Gender Related Social Groups

Families are patrilocal (virilocal, for married women) and patrilineal. Although children become members of whatever family provides them with their personal name, these namers are typically the baby's father or other patrilineal kin. A patrilineage (or "name set"; see Lindstrom, 1990, p. 35) typically shares the same kava-drinking ground with several others, but each possesses its own set of male and female personal names. Male names give title to individual garden plots, house sites, beaches, reefs, and other resources and holdings of their patrilineal estate. Thus men who share names from the same patrilineage typically live, work, and drink kava together. They reside near their fathers and brothers throughout life, while women move to husbands' villages when they marry.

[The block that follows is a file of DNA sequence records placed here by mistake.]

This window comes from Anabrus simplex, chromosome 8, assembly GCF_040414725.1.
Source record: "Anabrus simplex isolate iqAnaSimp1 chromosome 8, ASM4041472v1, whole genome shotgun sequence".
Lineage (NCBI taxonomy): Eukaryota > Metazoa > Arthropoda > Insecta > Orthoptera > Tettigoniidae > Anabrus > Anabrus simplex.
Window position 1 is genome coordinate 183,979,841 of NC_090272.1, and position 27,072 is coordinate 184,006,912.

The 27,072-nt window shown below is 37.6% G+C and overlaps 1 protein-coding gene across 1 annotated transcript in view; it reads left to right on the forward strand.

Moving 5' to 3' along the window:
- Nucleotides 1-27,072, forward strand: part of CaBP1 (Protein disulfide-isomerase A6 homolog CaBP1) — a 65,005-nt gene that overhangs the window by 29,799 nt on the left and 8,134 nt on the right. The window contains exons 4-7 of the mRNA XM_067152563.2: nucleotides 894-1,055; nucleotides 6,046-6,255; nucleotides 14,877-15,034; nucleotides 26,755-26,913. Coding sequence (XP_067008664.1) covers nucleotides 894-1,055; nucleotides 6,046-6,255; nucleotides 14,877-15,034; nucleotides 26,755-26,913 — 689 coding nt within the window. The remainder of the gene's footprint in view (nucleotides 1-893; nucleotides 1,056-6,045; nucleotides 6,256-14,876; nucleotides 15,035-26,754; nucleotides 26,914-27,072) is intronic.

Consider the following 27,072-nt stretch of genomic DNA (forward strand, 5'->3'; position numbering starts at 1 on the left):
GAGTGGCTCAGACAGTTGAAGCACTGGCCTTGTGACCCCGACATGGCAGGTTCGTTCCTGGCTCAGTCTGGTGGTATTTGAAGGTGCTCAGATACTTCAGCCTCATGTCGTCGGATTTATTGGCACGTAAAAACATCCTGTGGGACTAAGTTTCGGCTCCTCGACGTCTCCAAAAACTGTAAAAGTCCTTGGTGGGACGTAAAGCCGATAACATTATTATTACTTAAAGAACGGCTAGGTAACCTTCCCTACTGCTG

Most island groups are gender segregated. Children form same-sex playgroups and boys, when older, organize all-male football (soccer) teams and village "string bands" (ensembles of guitars, ukuleles, and gut-bucket basses). During important exchange ceremonies, men and women separate into same-sex dance teams.

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